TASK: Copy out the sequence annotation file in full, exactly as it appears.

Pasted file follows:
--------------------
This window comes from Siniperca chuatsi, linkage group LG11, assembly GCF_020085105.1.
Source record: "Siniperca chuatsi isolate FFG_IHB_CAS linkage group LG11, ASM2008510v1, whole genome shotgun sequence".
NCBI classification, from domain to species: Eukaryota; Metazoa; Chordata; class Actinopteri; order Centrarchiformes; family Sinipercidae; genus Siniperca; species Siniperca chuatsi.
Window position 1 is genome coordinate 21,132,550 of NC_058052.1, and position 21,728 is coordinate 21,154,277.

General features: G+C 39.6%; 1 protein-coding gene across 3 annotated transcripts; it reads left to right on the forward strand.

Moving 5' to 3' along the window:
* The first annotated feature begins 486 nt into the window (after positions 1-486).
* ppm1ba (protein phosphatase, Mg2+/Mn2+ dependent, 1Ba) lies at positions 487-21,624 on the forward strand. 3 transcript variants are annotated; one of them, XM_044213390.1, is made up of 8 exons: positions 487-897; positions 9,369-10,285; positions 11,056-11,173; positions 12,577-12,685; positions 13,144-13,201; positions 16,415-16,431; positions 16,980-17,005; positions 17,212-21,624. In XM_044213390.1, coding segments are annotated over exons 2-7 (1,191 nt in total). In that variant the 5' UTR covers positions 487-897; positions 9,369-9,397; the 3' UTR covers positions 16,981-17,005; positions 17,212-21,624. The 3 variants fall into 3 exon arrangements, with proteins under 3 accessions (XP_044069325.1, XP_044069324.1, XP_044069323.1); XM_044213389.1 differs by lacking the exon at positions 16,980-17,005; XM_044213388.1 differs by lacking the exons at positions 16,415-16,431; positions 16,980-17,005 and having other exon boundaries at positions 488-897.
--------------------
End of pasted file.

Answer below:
This window comes from Siniperca chuatsi, linkage group LG11, assembly GCF_020085105.1.
Source record: "Siniperca chuatsi isolate FFG_IHB_CAS linkage group LG11, ASM2008510v1, whole genome shotgun sequence".
NCBI classification, from domain to species: Eukaryota; Metazoa; Chordata; class Actinopteri; order Centrarchiformes; family Sinipercidae; genus Siniperca; species Siniperca chuatsi.
Window position 1 is genome coordinate 21,132,550 of NC_058052.1, and position 21,728 is coordinate 21,154,277.

General features: G+C 39.6%; 1 protein-coding gene across 3 annotated transcripts; it reads left to right on the forward strand.

Moving 5' to 3' along the window:
* The first annotated feature begins 486 nt into the window (after positions 1-486).
* ppm1ba (protein phosphatase, Mg2+/Mn2+ dependent, 1Ba) lies at positions 487-21,624 on the forward strand. 3 transcript variants are annotated; one of them, XM_044213390.1, is made up of 8 exons: positions 487-897; positions 9,369-10,285; positions 11,056-11,173; positions 12,577-12,685; positions 13,144-13,201; positions 16,415-16,431; positions 16,980-17,005; positions 17,212-21,624. In XM_044213390.1, coding segments are annotated over exons 2-7 (1,191 nt in total). In that variant the 5' UTR covers positions 487-897; positions 9,369-9,397; the 3' UTR covers positions 16,981-17,005; positions 17,212-21,624. The 3 variants fall into 3 exon arrangements, with proteins under 3 accessions (XP_044069325.1, XP_044069324.1, XP_044069323.1); XM_044213389.1 differs by lacking the exon at positions 16,980-17,005; XM_044213388.1 differs by lacking the exons at positions 16,415-16,431; positions 16,980-17,005 and having other exon boundaries at positions 488-897.